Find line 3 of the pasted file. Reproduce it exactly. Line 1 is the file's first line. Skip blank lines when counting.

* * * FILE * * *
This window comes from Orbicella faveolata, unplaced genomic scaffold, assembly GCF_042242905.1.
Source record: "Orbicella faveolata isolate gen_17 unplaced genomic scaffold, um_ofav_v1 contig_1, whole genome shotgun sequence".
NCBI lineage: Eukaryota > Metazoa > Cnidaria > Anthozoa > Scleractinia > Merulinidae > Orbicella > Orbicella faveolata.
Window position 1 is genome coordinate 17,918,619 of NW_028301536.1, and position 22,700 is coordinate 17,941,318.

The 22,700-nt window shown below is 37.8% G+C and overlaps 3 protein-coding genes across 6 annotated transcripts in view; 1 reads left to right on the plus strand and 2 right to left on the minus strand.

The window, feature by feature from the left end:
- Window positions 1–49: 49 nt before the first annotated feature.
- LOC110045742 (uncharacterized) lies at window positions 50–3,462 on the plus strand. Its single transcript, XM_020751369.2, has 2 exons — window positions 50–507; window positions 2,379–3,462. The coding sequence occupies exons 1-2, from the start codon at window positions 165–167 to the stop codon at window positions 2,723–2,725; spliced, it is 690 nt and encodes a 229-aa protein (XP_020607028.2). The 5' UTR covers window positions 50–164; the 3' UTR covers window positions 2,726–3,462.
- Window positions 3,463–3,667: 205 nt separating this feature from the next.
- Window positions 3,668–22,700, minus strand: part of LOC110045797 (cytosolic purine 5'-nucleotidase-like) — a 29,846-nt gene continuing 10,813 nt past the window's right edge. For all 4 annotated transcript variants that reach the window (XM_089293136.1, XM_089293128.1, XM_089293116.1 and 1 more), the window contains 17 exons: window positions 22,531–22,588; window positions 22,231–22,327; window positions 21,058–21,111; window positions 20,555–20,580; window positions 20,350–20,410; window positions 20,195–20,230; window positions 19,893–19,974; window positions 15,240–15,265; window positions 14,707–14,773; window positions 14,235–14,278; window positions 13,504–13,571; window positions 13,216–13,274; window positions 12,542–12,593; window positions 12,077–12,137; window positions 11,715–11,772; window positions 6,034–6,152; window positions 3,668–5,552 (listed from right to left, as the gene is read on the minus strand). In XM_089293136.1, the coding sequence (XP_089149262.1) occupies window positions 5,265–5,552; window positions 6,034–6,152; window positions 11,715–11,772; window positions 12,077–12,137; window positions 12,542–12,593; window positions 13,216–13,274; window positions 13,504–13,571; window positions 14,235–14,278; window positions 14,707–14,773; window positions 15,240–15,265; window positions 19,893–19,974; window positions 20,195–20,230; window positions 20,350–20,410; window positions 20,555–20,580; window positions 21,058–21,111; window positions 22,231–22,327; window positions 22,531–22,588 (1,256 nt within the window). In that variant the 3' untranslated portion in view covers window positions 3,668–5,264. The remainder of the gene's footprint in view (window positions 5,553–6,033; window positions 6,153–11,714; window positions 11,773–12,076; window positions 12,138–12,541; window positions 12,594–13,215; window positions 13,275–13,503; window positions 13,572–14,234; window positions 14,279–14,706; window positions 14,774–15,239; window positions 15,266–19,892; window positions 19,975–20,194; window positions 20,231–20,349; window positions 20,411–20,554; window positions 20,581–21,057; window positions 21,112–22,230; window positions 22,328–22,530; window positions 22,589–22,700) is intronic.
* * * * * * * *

NCBI lineage: Eukaryota > Metazoa > Cnidaria > Anthozoa > Scleractinia > Merulinidae > Orbicella > Orbicella faveolata.